Americans eating more turkey

Dec. 28, 2012 at 2:02 AM
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CHICAGO, Dec. 28 (UPI) -- Perhaps it was the studies that found roasting frozen turkey was safer than defrosting the big bird, but Americans are eating more turkey, U.S. researchers say.

Market researchers at Mintel found turkey was largely responsible for the increase in poultry sales -- turkey, duck, and other specialty birds -- from $6 billion in 2008 to $7.1 billion in 2012, the Institute of Food Technologists reported.

In addition, 84 percent of Americans say they ate turkey; 93 percent said they ate chicken and 23 percent said they ate other poultry, such as duck, goose and hen, the researchers said.

Whole chickens had sales of $5.5 billion in 2012, an increase of 0.6 percent from 2011.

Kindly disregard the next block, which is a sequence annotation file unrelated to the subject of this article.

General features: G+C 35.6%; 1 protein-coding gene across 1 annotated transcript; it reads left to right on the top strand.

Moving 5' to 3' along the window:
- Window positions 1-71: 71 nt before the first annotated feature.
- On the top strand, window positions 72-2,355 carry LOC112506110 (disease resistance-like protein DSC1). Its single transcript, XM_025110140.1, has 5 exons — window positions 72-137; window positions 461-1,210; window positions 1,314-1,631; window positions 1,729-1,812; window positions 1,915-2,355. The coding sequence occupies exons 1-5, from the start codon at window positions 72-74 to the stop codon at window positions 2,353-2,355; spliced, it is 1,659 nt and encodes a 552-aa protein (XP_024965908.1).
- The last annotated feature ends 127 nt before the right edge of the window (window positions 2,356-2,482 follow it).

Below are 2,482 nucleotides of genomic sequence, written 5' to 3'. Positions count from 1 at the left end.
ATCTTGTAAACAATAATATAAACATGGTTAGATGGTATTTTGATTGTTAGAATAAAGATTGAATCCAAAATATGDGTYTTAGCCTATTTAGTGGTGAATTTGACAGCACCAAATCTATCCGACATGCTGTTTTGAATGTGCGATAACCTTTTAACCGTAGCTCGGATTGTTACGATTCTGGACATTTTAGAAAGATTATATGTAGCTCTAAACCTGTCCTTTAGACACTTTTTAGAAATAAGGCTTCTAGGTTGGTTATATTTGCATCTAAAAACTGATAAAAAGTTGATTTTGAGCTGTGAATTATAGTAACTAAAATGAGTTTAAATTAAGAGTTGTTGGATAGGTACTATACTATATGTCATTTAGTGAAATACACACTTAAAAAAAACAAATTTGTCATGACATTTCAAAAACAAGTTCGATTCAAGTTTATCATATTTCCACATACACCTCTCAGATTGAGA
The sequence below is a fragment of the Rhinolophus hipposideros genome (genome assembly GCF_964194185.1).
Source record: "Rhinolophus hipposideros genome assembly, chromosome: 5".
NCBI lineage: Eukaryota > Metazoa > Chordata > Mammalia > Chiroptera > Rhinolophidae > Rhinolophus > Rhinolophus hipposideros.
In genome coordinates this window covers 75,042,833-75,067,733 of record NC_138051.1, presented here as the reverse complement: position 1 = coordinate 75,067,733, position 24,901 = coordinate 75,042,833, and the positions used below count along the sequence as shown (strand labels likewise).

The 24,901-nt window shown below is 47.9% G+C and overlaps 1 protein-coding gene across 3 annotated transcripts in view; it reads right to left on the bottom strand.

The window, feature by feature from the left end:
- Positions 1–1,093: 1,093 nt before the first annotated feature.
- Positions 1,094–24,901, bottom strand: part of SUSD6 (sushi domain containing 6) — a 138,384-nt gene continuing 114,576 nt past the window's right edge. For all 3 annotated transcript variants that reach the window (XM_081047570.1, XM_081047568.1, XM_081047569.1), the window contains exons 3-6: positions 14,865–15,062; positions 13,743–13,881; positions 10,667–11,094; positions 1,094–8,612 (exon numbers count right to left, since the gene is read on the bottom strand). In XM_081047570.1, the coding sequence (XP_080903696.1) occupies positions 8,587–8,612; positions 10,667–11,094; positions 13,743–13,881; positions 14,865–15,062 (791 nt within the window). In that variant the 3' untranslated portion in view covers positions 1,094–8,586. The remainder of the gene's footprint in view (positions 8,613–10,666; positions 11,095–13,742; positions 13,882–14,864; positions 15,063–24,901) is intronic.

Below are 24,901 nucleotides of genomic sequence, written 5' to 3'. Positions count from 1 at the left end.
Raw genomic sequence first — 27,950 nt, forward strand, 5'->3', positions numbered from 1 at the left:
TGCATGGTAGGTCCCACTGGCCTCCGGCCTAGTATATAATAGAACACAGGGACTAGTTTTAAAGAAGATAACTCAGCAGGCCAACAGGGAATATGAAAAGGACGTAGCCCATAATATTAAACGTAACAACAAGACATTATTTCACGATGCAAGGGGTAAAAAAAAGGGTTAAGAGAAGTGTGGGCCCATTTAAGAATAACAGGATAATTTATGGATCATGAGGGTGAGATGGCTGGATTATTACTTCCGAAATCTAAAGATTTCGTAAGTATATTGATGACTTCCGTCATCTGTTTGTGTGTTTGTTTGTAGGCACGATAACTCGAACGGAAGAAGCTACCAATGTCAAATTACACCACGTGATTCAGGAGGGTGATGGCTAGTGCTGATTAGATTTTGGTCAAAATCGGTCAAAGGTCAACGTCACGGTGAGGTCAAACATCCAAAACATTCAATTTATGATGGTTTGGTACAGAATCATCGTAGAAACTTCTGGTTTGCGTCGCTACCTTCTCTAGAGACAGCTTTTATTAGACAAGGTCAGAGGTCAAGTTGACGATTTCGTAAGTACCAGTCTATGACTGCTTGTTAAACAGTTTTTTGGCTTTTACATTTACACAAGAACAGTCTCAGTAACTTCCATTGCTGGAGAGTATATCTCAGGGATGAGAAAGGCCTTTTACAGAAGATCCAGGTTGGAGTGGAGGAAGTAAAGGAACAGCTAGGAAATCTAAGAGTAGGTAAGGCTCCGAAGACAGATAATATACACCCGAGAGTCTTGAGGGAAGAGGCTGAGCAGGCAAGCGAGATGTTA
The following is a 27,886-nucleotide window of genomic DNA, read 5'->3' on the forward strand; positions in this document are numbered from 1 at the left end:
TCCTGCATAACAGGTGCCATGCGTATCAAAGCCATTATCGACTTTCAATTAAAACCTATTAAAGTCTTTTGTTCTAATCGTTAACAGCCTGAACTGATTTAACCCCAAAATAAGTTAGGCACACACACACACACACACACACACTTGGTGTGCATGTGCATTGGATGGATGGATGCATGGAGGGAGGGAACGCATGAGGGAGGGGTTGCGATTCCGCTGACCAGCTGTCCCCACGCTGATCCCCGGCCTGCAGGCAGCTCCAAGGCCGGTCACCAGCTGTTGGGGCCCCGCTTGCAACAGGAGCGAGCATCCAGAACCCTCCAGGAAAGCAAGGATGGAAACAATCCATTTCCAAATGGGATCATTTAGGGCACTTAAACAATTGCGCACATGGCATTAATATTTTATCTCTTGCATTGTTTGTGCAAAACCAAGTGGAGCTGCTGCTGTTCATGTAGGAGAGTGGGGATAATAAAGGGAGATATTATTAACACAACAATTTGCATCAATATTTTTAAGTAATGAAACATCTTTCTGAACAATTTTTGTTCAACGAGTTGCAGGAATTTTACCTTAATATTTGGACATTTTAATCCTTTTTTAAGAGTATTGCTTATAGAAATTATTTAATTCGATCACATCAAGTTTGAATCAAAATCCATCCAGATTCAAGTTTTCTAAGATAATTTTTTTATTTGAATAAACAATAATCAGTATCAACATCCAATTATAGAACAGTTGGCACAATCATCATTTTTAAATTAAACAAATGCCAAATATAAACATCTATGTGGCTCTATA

Poultry in general might also start pulling in some consumers from the red meat market.

"The growth of other poultry products over 2011 and 2012 is partly attributed to the increasing popularity of Heritage turkeys, which are bigger, take longer to reach maturity and sell for more than standard turkeys," John N. Frank, category manager for Mintel Food and Drink, said in a statement. "However, if other poultry products, like turkey, want to continue their impressive growth and not just be seen as the festive centerpiece, they will need to provide the level of innovation that is being seen in the chicken parts segment."

Chicken parts make up the majority of sales -- they represent an attractive option for shoppers who want a convenient and healthy choice for quick dinners, while whole chickens take a substantial amount of time to prepare and culinary know-how, Frank added.

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